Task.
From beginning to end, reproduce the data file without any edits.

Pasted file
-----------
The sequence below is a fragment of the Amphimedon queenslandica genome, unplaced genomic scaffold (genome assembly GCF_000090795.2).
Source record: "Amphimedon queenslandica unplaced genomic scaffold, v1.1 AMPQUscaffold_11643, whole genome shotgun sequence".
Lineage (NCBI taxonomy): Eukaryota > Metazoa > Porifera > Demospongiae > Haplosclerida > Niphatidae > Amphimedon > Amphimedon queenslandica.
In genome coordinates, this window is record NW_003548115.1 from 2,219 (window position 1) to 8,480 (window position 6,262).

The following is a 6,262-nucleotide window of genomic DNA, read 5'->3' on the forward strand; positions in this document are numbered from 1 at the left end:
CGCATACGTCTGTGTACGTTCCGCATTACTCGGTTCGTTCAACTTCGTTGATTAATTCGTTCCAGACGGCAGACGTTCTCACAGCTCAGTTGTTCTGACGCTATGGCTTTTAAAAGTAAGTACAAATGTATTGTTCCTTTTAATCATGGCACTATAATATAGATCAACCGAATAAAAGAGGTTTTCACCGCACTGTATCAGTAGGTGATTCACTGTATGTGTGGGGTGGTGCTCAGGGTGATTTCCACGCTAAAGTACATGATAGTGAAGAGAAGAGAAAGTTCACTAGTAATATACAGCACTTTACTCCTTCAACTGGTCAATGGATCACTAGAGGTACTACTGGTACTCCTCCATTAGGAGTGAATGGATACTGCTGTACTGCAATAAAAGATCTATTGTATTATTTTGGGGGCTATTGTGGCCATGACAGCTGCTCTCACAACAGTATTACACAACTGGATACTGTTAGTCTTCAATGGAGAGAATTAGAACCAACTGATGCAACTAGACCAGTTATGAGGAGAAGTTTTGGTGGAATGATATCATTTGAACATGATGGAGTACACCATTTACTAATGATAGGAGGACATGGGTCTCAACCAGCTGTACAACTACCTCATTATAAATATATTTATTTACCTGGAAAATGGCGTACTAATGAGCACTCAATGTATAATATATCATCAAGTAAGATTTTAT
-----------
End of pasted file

The sequence below is a fragment of the Amphimedon queenslandica genome, unplaced genomic scaffold (genome assembly GCF_000090795.2).
Source record: "Amphimedon queenslandica unplaced genomic scaffold, v1.1 AMPQUscaffold_11643, whole genome shotgun sequence".
Lineage (NCBI taxonomy): Eukaryota > Metazoa > Porifera > Demospongiae > Haplosclerida > Niphatidae > Amphimedon > Amphimedon queenslandica.
In genome coordinates, this window is record NW_003548115.1 from 2,219 (window position 1) to 8,480 (window position 6,262).

The following is a 6,262-nucleotide window of genomic DNA, read 5'->3' on the forward strand; positions in this document are numbered from 1 at the left end:
CGCATACGTCTGTGTACGTTCCGCATTACTCGGTTCGTTCAACTTCGTTGATTAATTCGTTCCAGACGGCAGACGTTCTCACAGCTCAGTTGTTCTGACGCTATGGCTTTTAAAAGTAAGTACAAATGTATTGTTCCTTTTAATCATGGCACTATAATATAGATCAACCGAATAAAAGAGGTTTTCACCGCACTGTATCAGTAGGTGATTCACTGTATGTGTGGGGTGGTGCTCAGGGTGATTTCCACGCTAAAGTACATGATAGTGAAGAGAAGAGAAAGTTCACTAGTAATATACAGCACTTTACTCCTTCAACTGGTCAATGGATCACTAGAGGTACTACTGGTACTCCTCCATTAGGAGTGAATGGATACTGCTGTACTGCAATAAAAGATCTATTGTATTATTTTGGGGGCTATTGTGGCCATGACAGCTGCTCTCACAACAGTATTACACAACTGGATACTGTTAGTCTTCAATGGAGAGAATTAGAACCAACTGATGCAACTAGACCAGTTATGAGGAGAAGTTTTGGTGGAATGATATCATTTGAACATGATGGAGTACACCATTTACTAATGATAGGAGGACATGGGTCTCAACCAGCTGTACAACTACCTCATTATAAATATATTTATTTACCTGGAAAATGGCGTACTAATGAGCACTCAATGTATAATATATCATCAAGTAAGATTTTAT